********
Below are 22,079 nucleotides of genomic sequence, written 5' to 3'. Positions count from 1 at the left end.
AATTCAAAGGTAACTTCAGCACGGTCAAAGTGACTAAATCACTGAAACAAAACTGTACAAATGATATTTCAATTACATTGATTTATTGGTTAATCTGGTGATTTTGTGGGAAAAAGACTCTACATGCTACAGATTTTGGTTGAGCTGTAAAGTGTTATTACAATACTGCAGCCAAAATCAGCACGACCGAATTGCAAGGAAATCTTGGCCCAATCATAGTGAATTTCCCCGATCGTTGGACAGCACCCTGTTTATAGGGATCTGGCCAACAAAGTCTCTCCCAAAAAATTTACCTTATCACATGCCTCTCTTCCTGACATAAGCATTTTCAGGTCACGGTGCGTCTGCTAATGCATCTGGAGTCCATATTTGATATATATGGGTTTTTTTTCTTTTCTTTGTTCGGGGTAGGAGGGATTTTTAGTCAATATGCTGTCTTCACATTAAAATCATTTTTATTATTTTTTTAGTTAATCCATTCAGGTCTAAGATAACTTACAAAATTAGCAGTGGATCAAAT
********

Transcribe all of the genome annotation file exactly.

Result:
Below are 22,079 nucleotides of genomic sequence, written 5' to 3'. Positions count from 1 at the left end.
AATTCAAAGGTAACTTCAGCACGGTCAAAGTGACTAAATCACTGAAACAAAACTGTACAAATGATATTTCAATTACATTGATTTATTGGTTAATCTGGTGATTTTGTGGGAAAAAGACTCTACATGCTACAGATTTTGGTTGAGCTGTAAAGTGTTATTACAATACTGCAGCCAAAATCAGCACGACCGAATTGCAAGGAAATCTTGGCCCAATCATAGTGAATTTCCCCGATCGTTGGACAGCACCCTGTTTATAGGGATCTGGCCAACAAAGTCTCTCCCAAAAAATTTACCTTATCACATGCCTCTCTTCCTGACATAAGCATTTTCAGGTCACGGTGCGTCTGCTAATGCATCTGGAGTCCATATTTGATATATATGGGTTTTTTTTCTTTTCTTTGTTCGGGGTAGGAGGGATTTTTAGTCAATATGCTGTCTTCACATTAAAATCATTTTTATTATTTTTTTAGTTAATCCATTCAGGTCTAAGATAACTTACAAAATTAGCAGTGGATCAAAT